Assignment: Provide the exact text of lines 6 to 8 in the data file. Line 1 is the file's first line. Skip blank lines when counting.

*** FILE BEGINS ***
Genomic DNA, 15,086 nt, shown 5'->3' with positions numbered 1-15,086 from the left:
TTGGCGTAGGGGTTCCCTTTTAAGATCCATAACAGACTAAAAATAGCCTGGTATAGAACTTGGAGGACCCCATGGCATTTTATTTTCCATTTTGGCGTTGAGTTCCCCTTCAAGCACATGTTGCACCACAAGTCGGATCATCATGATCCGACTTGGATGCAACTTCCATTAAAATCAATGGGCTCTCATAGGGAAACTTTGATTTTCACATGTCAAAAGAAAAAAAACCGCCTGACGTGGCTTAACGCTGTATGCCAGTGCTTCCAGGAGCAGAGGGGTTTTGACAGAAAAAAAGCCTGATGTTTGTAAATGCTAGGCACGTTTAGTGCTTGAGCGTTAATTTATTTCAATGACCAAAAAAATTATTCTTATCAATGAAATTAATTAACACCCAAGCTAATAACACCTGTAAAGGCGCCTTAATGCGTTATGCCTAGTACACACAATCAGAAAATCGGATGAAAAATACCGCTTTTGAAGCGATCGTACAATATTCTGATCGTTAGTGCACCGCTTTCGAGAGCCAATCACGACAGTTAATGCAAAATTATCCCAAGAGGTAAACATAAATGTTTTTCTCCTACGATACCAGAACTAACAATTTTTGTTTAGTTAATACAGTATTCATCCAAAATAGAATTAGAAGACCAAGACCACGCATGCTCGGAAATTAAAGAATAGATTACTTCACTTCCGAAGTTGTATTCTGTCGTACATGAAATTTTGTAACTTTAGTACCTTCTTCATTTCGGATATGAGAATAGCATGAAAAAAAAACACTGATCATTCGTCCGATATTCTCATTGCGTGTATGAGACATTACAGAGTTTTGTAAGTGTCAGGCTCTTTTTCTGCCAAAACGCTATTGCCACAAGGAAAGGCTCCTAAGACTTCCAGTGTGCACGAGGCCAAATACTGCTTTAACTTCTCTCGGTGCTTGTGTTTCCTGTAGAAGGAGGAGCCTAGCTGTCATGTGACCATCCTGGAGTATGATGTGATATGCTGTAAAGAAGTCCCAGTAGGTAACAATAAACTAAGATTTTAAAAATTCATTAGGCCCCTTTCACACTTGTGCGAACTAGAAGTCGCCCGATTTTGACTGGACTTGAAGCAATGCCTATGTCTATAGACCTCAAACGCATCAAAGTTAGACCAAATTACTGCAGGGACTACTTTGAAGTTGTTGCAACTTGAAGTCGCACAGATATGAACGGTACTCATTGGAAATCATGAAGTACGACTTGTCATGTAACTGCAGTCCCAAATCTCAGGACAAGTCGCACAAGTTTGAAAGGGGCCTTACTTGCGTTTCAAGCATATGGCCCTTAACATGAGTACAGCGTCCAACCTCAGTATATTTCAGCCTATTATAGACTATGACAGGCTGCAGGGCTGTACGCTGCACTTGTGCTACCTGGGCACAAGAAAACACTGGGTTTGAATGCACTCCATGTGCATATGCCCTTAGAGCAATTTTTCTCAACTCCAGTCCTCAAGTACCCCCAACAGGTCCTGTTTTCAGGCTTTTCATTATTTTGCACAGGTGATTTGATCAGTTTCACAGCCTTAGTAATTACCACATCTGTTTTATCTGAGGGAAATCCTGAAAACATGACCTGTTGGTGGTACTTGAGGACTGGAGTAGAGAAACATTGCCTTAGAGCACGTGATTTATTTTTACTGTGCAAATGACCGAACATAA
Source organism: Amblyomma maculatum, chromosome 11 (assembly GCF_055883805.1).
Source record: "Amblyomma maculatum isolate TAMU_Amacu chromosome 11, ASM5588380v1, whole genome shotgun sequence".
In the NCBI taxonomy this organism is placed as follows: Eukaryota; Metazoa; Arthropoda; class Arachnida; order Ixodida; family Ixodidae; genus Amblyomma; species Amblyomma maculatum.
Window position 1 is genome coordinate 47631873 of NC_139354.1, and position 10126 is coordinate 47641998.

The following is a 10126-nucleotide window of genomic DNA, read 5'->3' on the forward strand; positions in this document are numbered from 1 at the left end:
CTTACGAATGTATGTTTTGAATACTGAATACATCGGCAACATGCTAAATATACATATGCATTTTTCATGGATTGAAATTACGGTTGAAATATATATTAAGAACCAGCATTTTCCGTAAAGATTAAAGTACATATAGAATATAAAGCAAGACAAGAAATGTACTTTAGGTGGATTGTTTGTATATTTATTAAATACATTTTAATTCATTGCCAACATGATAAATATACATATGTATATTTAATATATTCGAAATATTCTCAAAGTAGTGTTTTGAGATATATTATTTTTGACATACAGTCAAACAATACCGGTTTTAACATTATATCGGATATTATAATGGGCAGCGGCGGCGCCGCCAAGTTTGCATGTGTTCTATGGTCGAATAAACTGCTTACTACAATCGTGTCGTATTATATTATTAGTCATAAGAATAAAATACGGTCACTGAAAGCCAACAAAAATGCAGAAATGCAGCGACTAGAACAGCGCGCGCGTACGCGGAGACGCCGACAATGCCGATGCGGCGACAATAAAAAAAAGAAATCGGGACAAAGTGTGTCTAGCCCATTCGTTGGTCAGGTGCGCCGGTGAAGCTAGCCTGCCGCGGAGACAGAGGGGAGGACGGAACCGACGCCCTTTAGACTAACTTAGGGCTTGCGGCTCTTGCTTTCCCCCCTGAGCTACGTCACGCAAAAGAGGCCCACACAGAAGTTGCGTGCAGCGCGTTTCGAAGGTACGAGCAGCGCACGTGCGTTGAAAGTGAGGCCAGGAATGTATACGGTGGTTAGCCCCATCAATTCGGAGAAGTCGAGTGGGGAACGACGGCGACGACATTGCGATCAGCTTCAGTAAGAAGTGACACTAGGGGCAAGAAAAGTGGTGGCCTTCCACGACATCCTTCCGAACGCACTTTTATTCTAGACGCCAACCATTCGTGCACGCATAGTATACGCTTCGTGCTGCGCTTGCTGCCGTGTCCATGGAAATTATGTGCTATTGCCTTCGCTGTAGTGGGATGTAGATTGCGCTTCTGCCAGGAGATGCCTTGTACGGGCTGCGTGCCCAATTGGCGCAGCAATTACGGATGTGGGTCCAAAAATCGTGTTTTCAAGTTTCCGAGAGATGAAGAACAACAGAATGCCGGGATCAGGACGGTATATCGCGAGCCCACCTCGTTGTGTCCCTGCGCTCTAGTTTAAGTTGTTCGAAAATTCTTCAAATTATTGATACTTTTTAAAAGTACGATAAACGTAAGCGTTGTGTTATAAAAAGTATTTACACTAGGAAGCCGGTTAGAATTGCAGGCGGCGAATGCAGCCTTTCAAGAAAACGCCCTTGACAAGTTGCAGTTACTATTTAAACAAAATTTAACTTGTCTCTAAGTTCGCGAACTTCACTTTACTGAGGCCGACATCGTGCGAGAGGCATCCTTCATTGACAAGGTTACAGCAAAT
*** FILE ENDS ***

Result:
Window position 1 is genome coordinate 47631873 of NC_139354.1, and position 10126 is coordinate 47641998.

The following is a 10126-nucleotide window of genomic DNA, read 5'->3' on the forward strand; positions in this document are numbered from 1 at the left end:
CTTACGAATGTATGTTTTGAATACTGAATACATCGGCAACATGCTAAATATACATATGCATTTTTCATGGATTGAAATTACGGTTGAAATATATATTAAGAACCAGCATTTTCCGTAAAGATTAAAGTACATATAGAATATAAAGCAAGACAAGAAATGTACTTTAGGTGGATTGTTTGTATATTTATTAAATACATTTTAATTCATTGCCAACATGATAAATATACATATGTATATTTAATATATTCGAAATATTCTCAAAGTAGTGTTTTGAGATATATTATTTTTGACATACAGTCAAACAATACCGGTTTTAACATTATATCGGATATTATAATGGGCAGCGGCGGCGCCGCCAAGTTTGCATGTGTTCTATGGTCGAATAAACTGCTTACTACAATCGTGTCGTATTATATTATTAGTCATAAGAATAAAATACGGTCACTGAAAGCCAACAAAAATGCAGAAATGCAGCGACTAGAACAGCGCGCGCGTACGCGGAGACGCCGACAATGCCGATGCGGCGACAATAAAAAAAAGAAATCGGGACAAAGTGTGTCTAGCCCATTCGTTGGTCAGGTGCGCCGGTGAAGCTAGCCTGCCGCGGAGACAGAGGGGAGGACGGAACCGACGCCCTTTAGACTAACTTAGGGCTTGCGGCTCTTGCTTTCCCCCCTGAGCTACGTCACGCAAAAGAGGCCCACACAGAAGTTGCGTGCAGCGCGTTTCGAAGGTACGAGCAGCGCACGTGCGTTGAAAGTGAGGCCAGGAATGTATACGGTGGTTAGCCCCATCAATTCGGAGAAGTCGAGTGGGGAACGACGGCGACGACATTGCGATCAGCTTCAGTAAGAAGTGACACTAGGGGCAAGAAAAGTGGTGGCCTTCCACGACATCCTTCCGAACGCACTTTTATTCTAGACGCCAACCATTCGTGCACGCATAGTATACGCTTCGTGCTGCGCTTGCTGCCGTGTCCATGGAAATTATGTGCTATTGCCTTCGCTGTAGTGGGATGTAGATTGCGCTTCTGCCAGGAGATGCCTTGTACGGGCTGCGTGCCCAATTGGCGCAGCAATTACGGATGTGGGTCCAAAAATCGTGTTTTCAAGTTTCCGAGAGATGAAGAACAACAGAATGCCGGGATCAGGACGGTATATCGCGAGCCCACCTCGTTGTGTCCCTGCGCTCTAGTTTAAGTTGTTCGAAAATTCTTCAAATTATTGATACTTTTTAAAAGTACGATAAACGTAAGCGTTGTGTTATAAAAAGTATTTACACTAGGAAGCCGGTTAGAATTGCAGGCGGCGAATGCAGCCTTTCAAGAAAACGCCCTTGACAAGTTGCAGTTACTATTTAAACAAAATTTAACTTGTCTCTAAGTTCGCGAACTTCACTTTACTGAGGCCGACATCGTGCGAGAGGCATCCTTCATTGACAAGGTTACAGCAAAT